Lochwood,Moffatdale and Evandale 
and Earl of Hartfell 18 Mar 1643
Mar 1653 2 James Johnston 17 Jul 1672
to     He was created Earl of Annandale (qv) in
1661 1661 at which time he resigned this peerage
12 May 1694 M 1 William Cavendish,4th Earl of Devonshire 25 Jan 1641 18 Aug 1707 66
Created Marquess of Hartington and
Duke of Devonshire 12 May 1694
See "Devonshire"
13 Jul 1866 B 1 John Henniker-Major,4th Baron Henniker 3 Feb 1801 16 Apr 1870 69
Created Baron Hartismere 13 Jul 1866
See "Henniker" with which title this peerage
remains united
30 Jul 1800 B[I] 1 Maurice Mahon 21 Jun 1738 4 Jan 1819 80
Created Baron Hartland 30 Jul 1800
4 Jan 1819 2 Thomas Mahon 2 Aug 1766 8 Dec 1835 69
8 Dec 1835 3 Maurice Mahon 6 Oct 1772 11 Nov 1845 73
to     Peerage extinct on his death
11 Nov 1845
19 Jan 1968 B[L] 1 William Michael Berry 18 May 1911 3 Apr 2001 89
to     Created Baron Hartwell for life 19 Jan 1968
3 Apr 2001 Peerage extinct on his death
1 May 1971 B[L] 1 Sir Arthur Vere Harvey 31 Jan 1906 5 Apr 1994 88
to     Created Baron Harvey of Prestbury for life
5 Apr 1994 1 May 1971
MP for Macclesfield 1945-1971
Peerage extinct on his death
3 Jul 1954 B 1 Sir Oliver Charles Harvey 26 Nov 1893 29 Nov 1968 75
Created Baron Harvey of Tasburgh
3 Jul 1954
29 Nov 1968 2 Peter Charles Oliver Harvey 28 Jan 1921 18 Apr 2010 89
18 Apr 2010 3 Charles John Giuseppe Harvey 4 Feb 1951
24 Jun 1974 B[L] 1 Sir Robert Grant Grant-Ferris 30 Dec 1907 1 Jan 1997 89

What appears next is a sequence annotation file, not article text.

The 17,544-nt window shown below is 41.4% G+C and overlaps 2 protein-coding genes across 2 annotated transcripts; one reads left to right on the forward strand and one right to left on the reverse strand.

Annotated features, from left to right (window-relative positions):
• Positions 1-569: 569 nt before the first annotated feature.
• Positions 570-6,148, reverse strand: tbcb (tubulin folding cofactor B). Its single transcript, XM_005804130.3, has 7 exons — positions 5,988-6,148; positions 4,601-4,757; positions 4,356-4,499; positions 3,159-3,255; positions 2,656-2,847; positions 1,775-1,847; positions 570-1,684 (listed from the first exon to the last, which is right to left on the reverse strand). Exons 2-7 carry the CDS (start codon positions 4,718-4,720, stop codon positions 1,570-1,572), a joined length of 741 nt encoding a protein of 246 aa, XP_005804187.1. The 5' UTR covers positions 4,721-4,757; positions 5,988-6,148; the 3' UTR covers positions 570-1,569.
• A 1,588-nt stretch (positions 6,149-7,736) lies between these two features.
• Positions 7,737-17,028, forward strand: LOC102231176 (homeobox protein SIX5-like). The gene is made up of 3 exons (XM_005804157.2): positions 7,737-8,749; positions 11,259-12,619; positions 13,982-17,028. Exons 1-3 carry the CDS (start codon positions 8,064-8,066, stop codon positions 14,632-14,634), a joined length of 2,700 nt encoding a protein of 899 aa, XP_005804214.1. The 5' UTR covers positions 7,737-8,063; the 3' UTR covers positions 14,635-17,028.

to     Created Baron Harvington for life 24 Jun 1974
1 Jan 1997 MP for St.Pancras North 1937-1945 and
Nantwich 1955-1974.  PC 1971
Peerage extinct on his death
10 Apr 1689 M 1 Frederic Armand de Schomberg 6 Dec 1615 1 Jul 1690 74
Created Baron Teyes,Earl of
Brentford,Marquess of Harwich and
Duke of Schomberg 10 Apr 1689
See "Schomberg"
14 May 1730 V 1 Benjamin Mildmay,19th Baron Fitzwalter 27 Dec 1672 29 Feb 1756 83
to     Created Viscount Harwich and Earl
29 Feb 1756 Fitzwalter 14 May 1730
On his death the creations of 1730 became
extinct and the Barony fell into abeyance
17 Nov 1756 B 1 Wills Hill
      Created Viscount Kilwarlin and Earl of
Hillsborough [I] 3 Oct 1751,Baron
      Harwich 17 Nov 1756 and Viscount
Fairford and Earl of Hillsborough [GB]
28 Aug 1772
He was subsequently created Marquess of
Downshire (qv) with which title these
peerages then merged
22 Jun 2018 B[L] 1 Sir Alan Gordon Barraclough Haselhurst 23 Jun 1937
Created Baron Haselhurst for life 22 Jun 2018
MP for Middleton and Prestwich 1970-Feb 1974
and Saffron Walden 1977-2017. PC 1999
4 Oct 1993 B[L] 1 Simon Haskel 9 Oct 1934
Created Baron Haskel for life 4 Oct 1993
25 Jul 1998 B[L] 1 Christopher Robin Haskins 30 May 1937
Created Baron Haskins for life 25 Jul 1998